Music Listening Package
Prepare a listening package for a stage of your choice. This should include learning intentions, audio excerpts (or links to these) activities, assessment procedures and differentiation material.
I have created this listening package for the upper stage. A lot of the content would be suitable for from primary four and up, however the introduction of new terminology makes it a bit more challenging. I think it is important that children are given this new vocabulary in primary school as it better prepares them for the listening and theory in secondary school.
Experiences and Outcomes
I have listened to a range of music and can respond by discussing my thoughts and feelings. I can give and accept constructive comment on my own and others’ work. EXA 2-19a.
I have listened to a range of music and can identify features and concepts. I can give constructive comments on my own and others’ work, including the work of professionals. EXA 3-19a.
-I will be familiar with different genres of music and can give reason for my preference.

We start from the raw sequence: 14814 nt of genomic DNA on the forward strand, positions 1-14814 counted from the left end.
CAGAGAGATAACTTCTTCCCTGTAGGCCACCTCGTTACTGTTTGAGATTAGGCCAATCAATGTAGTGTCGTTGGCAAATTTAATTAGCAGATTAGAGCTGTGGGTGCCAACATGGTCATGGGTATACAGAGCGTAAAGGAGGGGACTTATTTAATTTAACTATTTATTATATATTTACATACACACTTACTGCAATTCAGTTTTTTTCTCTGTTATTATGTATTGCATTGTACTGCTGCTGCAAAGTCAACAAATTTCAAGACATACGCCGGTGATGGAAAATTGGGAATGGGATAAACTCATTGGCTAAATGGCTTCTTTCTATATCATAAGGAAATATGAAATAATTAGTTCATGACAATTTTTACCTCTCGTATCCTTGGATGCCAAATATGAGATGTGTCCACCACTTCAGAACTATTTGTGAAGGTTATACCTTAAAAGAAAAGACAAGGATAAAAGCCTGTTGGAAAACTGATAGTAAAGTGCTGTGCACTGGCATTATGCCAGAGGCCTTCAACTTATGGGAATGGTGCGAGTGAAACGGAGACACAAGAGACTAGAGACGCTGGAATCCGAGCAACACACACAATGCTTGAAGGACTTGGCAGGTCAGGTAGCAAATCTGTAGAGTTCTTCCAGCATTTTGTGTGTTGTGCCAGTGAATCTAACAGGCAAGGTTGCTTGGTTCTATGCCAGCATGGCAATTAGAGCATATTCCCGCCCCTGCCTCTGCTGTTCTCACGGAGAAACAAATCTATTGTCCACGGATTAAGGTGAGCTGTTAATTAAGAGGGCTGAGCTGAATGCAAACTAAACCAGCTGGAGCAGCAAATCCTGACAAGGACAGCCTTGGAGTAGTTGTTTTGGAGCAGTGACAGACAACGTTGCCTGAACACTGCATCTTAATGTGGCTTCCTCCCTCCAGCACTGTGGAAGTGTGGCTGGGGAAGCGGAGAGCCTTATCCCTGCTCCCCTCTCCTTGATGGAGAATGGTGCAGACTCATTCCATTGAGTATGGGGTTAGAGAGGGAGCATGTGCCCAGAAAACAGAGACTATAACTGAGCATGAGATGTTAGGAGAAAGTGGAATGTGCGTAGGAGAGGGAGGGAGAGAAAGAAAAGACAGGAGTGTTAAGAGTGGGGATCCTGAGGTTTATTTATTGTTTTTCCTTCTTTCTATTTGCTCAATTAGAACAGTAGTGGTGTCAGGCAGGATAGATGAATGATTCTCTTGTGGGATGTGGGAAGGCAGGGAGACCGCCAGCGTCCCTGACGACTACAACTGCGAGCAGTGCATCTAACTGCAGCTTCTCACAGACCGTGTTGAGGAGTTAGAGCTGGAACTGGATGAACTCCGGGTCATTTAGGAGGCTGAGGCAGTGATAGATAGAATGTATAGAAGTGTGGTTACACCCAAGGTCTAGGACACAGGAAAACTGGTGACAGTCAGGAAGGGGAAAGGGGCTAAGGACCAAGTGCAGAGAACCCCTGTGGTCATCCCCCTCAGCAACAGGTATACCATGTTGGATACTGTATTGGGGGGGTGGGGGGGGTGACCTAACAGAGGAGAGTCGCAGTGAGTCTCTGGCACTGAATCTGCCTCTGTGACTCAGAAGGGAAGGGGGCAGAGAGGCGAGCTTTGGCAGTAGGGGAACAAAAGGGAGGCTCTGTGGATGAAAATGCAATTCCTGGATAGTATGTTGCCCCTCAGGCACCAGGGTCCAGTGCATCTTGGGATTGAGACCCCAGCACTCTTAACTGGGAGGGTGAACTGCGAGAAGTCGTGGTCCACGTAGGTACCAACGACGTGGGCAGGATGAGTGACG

-I will be able to know the difference between a major and minor key.
-I will be able to list a variety of instruments that can be found in an orchestra.
-I will be familiar with dynamics including crescendo, diminuendo, forte and pianissimo.
-I will be able to describe the tempo of a piece of music.
-I will be able to explain how a piece of music makes me feel, and why I like/dislike it.
This listening package can be taught over several lessons, depending on how fast the learners pick up on the concepts. The idea of music listening, and the teaching of the theory of music to some children can seem very dull and boring, particularly for the children already disinterested in music. It’s important that these lessons are very interactive. To get them engaged from the very beginning, push all the tables and chairs out of the way and get all the children to lie down and close their eyes.
Listening and appraising
Start by playing a few very different pieces of music. The following are just examples.